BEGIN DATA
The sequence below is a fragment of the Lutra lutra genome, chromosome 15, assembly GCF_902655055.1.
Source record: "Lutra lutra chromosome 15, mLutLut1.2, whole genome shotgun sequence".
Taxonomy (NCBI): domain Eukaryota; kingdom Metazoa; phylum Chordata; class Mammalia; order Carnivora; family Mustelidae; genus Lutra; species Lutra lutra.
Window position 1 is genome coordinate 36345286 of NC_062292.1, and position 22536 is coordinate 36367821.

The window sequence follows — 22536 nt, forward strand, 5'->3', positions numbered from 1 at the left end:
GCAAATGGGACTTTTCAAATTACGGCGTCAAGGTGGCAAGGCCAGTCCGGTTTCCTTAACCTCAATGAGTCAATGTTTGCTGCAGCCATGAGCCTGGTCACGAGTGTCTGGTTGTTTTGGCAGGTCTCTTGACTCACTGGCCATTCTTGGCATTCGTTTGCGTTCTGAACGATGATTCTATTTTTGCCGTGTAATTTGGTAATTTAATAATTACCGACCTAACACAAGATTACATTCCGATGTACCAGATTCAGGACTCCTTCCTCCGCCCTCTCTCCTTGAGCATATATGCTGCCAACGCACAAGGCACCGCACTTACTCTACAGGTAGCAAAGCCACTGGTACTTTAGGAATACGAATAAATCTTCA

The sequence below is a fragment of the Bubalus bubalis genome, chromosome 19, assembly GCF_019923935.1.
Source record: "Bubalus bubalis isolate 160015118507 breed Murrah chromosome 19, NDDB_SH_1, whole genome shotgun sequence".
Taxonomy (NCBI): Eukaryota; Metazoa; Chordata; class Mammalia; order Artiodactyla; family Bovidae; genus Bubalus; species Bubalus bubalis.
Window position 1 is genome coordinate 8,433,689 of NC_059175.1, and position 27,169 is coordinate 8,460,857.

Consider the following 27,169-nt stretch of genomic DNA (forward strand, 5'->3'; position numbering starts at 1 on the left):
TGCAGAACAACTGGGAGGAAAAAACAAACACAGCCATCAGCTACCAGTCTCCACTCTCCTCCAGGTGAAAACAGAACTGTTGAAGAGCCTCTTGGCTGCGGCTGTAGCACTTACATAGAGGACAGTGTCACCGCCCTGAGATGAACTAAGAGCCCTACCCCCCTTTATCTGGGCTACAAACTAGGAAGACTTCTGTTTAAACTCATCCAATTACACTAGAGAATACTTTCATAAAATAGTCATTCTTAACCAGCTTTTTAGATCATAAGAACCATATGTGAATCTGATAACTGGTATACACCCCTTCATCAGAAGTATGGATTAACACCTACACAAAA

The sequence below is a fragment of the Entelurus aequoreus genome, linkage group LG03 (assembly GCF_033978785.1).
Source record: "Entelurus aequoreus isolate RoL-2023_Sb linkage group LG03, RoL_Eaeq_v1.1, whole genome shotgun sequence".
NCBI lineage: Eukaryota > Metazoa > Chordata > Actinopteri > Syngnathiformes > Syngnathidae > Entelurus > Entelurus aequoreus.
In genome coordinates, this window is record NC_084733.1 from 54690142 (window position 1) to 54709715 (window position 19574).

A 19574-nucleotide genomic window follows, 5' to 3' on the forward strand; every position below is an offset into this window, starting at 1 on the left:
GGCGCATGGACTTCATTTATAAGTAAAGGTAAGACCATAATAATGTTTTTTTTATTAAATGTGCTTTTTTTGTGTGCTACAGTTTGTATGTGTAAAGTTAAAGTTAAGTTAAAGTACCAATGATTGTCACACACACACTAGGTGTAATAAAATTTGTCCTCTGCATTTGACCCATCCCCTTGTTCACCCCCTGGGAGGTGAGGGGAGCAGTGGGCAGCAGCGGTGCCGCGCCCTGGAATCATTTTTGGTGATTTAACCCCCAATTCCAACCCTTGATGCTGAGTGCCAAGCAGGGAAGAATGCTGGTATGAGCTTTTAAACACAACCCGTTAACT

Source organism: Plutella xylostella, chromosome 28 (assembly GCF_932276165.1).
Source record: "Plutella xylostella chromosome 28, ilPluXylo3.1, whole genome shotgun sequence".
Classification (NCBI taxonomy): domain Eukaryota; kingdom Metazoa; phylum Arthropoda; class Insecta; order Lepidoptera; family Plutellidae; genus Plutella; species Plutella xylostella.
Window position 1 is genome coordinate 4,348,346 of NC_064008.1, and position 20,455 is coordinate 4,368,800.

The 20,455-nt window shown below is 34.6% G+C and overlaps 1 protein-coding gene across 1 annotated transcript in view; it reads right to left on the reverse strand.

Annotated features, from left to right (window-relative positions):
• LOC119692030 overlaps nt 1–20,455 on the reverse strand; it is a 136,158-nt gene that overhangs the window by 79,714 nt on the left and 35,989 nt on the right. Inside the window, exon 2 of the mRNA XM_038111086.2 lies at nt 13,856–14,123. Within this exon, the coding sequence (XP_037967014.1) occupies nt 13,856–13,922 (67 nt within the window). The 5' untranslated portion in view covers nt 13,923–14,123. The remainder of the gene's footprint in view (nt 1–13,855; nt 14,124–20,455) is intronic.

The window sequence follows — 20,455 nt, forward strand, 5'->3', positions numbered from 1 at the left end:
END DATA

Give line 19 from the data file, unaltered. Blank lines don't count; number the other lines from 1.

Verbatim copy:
Source organism: Plutella xylostella, chromosome 28 (assembly GCF_932276165.1).